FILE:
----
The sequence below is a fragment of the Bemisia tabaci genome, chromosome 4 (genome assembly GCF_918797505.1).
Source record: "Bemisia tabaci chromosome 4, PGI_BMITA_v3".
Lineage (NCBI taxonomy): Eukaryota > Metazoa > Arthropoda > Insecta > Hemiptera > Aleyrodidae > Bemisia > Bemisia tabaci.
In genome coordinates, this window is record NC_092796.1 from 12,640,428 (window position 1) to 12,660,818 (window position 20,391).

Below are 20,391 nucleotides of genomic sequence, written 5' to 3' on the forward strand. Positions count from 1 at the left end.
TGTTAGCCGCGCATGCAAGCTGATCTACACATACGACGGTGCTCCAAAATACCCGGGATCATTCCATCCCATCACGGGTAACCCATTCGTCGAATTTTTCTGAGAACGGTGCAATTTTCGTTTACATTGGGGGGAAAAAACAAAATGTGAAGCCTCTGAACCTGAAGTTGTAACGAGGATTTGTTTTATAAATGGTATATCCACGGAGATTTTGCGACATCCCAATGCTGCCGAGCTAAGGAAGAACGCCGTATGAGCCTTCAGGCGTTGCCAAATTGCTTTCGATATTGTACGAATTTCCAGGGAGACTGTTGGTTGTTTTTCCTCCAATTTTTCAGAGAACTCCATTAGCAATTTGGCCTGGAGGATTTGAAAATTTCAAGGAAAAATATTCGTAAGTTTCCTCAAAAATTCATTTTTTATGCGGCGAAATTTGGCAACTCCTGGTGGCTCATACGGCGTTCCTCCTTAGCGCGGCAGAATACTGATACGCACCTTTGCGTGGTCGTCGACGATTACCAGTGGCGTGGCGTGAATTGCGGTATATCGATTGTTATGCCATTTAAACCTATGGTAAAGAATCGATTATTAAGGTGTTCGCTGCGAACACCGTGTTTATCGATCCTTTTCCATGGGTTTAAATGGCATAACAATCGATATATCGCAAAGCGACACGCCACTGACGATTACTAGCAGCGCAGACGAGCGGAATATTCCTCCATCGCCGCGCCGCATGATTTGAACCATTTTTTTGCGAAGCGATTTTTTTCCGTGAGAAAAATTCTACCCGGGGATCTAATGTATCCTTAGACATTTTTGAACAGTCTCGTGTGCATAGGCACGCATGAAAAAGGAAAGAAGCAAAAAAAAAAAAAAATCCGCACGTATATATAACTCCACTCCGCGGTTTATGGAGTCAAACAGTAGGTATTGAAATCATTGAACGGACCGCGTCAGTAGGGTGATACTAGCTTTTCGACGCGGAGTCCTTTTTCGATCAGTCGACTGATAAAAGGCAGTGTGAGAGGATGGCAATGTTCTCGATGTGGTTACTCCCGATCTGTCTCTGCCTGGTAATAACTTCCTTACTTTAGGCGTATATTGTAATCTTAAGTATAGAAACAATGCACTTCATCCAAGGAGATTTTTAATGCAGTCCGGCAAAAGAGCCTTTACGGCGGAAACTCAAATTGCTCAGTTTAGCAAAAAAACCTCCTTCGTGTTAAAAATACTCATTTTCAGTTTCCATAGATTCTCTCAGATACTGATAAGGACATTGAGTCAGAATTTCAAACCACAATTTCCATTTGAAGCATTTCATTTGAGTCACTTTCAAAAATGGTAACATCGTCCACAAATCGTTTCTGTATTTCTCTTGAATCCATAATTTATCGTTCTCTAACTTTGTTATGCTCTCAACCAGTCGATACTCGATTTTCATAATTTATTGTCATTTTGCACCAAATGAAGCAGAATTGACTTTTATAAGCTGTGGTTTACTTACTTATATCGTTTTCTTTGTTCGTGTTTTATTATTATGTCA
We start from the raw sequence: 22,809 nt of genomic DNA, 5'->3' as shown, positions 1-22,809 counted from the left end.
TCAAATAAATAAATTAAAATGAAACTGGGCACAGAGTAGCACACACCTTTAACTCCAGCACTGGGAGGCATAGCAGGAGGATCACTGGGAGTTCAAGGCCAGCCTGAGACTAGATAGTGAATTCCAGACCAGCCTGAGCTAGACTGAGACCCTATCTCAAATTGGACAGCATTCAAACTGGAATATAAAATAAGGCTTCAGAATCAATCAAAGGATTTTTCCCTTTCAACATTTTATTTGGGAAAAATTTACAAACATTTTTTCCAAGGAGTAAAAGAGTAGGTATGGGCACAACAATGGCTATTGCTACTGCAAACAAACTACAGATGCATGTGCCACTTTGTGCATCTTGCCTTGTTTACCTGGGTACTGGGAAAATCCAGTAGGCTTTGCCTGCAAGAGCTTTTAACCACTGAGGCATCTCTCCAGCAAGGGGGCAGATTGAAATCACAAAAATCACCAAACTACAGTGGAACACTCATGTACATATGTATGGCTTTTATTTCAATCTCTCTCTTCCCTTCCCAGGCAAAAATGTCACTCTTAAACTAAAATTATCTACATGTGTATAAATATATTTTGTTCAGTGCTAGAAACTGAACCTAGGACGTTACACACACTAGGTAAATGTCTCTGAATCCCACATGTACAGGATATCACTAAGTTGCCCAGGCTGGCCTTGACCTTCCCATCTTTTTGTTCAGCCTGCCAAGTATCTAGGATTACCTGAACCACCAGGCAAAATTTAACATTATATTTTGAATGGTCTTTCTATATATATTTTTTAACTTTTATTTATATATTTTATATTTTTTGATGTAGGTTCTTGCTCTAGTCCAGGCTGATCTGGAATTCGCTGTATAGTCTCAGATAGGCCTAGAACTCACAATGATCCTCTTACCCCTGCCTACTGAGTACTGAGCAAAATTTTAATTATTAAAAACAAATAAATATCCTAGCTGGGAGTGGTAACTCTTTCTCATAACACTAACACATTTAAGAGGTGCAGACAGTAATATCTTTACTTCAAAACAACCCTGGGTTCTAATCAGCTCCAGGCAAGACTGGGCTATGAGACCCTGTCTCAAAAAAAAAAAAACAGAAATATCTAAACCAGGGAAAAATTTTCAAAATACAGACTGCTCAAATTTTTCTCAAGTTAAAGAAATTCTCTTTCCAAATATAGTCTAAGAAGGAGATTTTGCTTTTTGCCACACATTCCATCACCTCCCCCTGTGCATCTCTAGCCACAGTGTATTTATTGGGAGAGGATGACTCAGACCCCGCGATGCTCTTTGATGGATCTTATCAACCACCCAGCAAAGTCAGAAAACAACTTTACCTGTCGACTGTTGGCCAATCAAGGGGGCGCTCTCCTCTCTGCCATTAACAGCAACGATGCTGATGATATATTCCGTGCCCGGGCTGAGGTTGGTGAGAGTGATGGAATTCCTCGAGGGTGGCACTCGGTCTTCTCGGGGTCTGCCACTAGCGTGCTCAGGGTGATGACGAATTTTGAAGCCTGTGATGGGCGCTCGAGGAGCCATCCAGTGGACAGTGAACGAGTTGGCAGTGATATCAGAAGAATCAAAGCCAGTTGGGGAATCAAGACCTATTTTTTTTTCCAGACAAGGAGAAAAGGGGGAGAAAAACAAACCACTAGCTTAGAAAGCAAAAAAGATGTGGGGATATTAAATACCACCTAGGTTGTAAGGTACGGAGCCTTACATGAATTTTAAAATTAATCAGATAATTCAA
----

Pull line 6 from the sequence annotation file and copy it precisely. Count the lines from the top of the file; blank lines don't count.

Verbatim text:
TGTTAGCCGCGCATGCAAGCTGATCTACACATACGACGGTGCTCCAAAATACCCGGGATCATTCCATCCCATCACGGGTAACCCATTCGTCGAATTTTTCTGAGAACGGTGCAATTTTCGTTTACATTGGGGGGAAAAAACAAAATGTGAAGCCTCTGAACCTGAAGTTGTAACGAGGATTTGTTTTATAAATGGTATATCCACGGAGATTTTGCGACATCCCAATGCTGCCGAGCTAAGGAAGAACGCCGTATGAGCCTTCAGGCGTTGCCAAATTGCTTTCGATATTGTACGAATTTCCAGGGAGACTGTTGGTTGTTTTTCCTCCAATTTTTCAGAGAACTCCATTAGCAATTTGGCCTGGAGGATTTGAAAATTTCAAGGAAAAATATTCGTAAGTTTCCTCAAAAATTCATTTTTTATGCGGCGAAATTTGGCAACTCCTGGTGGCTCATACGGCGTTCCTCCTTAGCGCGGCAGAATACTGATACGCACCTTTGCGTGGTCGTCGACGATTACCAGTGGCGTGGCGTGAATTGCGGTATATCGATTGTTATGCCATTTAAACCTATGGTAAAGAATCGATTATTAAGGTGTTCGCTGCGAACACCGTGTTTATCGATCCTTTTCCATGGGTTTAAATGGCATAACAATCGATATATCGCAAAGCGACACGCCACTGACGATTACTAGCAGCGCAGACGAGCGGAATATTCCTCCATCGCCGCGCCGCATGATTTGAACCATTTTTTTGCGAAGCGATTTTTTTCCGTGAGAAAAATTCTACCCGGGGATCTAATGTATCCTTAGACATTTTTGAACAGTCTCGTGTGCATAGGCACGCATGAAAAAGGAAAGAAGCAAAAAAAAAAAAAAATCCGCACGTATATATAACTCCACTCCGCGGTTTATGGAGTCAAACAGTAGGTATTGAAATCATTGAACGGACCGCGTCAGTAGGGTGATACTAGCTTTTCGACGCGGAGTCCTTTTTCGATCAGTCGACTGATAAAAGGCAGTGTGAGAGGATGGCAATGTTCTCGATGTGGTTACTCCCGATCTGTCTCTGCCTGGTAATAACTTCCTTACTTTAGGCGTATATTGTAATCTTAAGTATAGAAACAATGCACTTCATCCAAGGAGATTTTTAATGCAGTCCGGCAAAAGAGCCTTTACGGCGGAAACTCAAATTGCTCAGTTTAGCAAAAAAACCTCCTTCGTGTTAAAAATACTCATTTTCAGTTTCCATAGATTCTCTCAGATACTGATAAGGACATTGAGTCAGAATTTCAAACCACAATTTCCATTTGAAGCATTTCATTTGAGTCACTTTCAAAAATGGTAACATCGTCCACAAATCGTTTCTGTATTTCTCTTGAATCCATAATTTATCGTTCTCTAACTTTGTTATGCTCTCAACCAGTCGATACTCGATTTTCATAATTTATTGTCATTTTGCACCAAATGAAGCAGAATTGACTTTTATAAGCTGTGGTTTACTTACTTATATCGTTTTCTTTGTTCGTGTTTTATTATTATGTCA